Tomorrow's surprise in politics will be a shift in political alignment that upends the political spectrum in western democracies. Ten years from now and beyond, political parties will not exist in terms of the right-versus-left debate over the size and role of government as we understood it for much of the twentieth and early twenty-first centuries. Instead, the debate will be between those who advocate a far more global vision, and those that push for a more nationalist vision for the nation. In many countries, this will result in a greater divide between "globalist" cities and "nationist" rural and industrial areas.

The "globalists" will view free trade, international markets, and free flows of information and individuals as vital aspects of an increasingly cosmopolitan, globalized world. The "nationists" will seek to protect markets, avoid the instability seen with the wider world, and distrust the leaders in business and politics with global experience and vision. The early stages of this are seen via Trump, Brexit, and other far-right and far-left parties in Europe. Their rallying cry may be best exemplified by Michael Gove's statement during the Brexit campaign, "People in this country have had enough of experts."

This will challenge the political structures of many nations and will likely result in the fragmentation or realignment of many political parties. As a result, politics that is less about national vision and increasingly about group interest will likely be more combative, even by today's standards.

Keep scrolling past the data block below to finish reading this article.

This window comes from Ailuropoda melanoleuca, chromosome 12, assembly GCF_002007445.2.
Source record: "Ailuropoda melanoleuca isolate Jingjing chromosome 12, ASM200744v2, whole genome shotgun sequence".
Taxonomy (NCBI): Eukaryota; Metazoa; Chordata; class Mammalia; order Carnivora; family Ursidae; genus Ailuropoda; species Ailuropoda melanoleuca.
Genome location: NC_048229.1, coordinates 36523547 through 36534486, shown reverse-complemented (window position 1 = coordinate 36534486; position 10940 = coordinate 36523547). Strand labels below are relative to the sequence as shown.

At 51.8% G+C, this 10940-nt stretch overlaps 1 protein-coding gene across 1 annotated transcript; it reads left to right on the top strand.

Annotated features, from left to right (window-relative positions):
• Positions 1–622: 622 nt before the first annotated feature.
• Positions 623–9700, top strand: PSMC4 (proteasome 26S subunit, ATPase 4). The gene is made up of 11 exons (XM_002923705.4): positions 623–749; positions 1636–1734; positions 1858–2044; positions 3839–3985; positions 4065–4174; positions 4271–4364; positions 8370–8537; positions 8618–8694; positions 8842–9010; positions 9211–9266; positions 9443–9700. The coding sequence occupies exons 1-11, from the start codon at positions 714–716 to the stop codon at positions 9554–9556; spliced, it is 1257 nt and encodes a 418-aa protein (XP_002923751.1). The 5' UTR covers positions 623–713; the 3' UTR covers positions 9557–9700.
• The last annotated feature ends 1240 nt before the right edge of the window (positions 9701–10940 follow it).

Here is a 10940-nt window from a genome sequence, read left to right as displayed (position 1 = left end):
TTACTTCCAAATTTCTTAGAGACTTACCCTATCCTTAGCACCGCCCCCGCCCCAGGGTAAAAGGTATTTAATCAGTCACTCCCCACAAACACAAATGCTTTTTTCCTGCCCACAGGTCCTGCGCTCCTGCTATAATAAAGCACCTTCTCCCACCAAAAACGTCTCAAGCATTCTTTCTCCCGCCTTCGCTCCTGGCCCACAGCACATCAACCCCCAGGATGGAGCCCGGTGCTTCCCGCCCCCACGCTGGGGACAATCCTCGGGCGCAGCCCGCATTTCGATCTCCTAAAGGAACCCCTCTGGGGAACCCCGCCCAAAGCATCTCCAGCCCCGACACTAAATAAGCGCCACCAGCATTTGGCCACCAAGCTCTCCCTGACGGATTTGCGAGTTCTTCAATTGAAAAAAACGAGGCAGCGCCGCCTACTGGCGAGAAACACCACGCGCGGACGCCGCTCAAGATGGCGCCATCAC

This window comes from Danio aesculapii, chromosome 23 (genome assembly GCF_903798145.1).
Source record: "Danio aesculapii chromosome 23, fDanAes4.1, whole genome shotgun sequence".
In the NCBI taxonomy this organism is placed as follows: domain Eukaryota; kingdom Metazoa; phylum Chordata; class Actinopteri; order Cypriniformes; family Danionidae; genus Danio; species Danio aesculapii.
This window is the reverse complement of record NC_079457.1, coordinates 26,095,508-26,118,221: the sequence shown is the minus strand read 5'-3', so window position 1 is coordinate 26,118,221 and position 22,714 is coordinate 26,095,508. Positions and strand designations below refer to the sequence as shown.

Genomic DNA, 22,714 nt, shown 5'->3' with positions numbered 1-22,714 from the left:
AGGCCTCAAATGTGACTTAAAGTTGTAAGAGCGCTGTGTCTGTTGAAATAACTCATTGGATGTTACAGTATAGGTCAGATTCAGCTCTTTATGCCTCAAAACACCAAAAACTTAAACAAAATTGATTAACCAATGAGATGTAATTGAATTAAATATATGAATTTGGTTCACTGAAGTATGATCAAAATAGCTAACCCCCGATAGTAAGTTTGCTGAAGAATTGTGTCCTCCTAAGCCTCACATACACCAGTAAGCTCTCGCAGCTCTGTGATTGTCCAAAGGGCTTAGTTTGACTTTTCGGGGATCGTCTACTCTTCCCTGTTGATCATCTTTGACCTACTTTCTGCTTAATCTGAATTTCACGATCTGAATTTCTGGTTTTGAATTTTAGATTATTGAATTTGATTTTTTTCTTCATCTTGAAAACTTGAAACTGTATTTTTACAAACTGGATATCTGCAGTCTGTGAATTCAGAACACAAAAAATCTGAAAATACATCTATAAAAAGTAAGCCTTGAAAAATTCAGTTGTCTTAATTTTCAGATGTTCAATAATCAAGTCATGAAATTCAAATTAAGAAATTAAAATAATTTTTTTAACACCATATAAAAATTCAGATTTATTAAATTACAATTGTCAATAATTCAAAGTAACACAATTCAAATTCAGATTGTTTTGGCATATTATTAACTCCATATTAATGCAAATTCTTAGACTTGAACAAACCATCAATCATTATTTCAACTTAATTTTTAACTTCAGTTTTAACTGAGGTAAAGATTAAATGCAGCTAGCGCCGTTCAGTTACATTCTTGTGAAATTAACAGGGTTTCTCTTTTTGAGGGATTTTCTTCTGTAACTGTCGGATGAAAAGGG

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ANDREW DEWIT

Professor, School of Economic Policy Studies, Rikkyo University

A decade ago, Japan was the developed world's basket case. And so it remains, desperate exuberance for "Abenomics" having given way to dismay at seemingly tepid structural reforms. Yet structural reform is in fact accelerating, especially in disaster resilience. A decade from now, Japan could be the global leader in disaster-resilient critical infrastructure, which includes transport, energy, water, waste, and telecoms.

Critical infrastructure is the core of the built environment and will be the focus of massive investment over the coming decades. Research by the Cities Climate Finance Leadership Alliance suggests that $93 trillion worth of low-carbon, climate-resilient infrastructure needs to be built by 2030. The required volume of resilient infrastructure greatly exceeds the present $50 trillion value of all global infrastructure.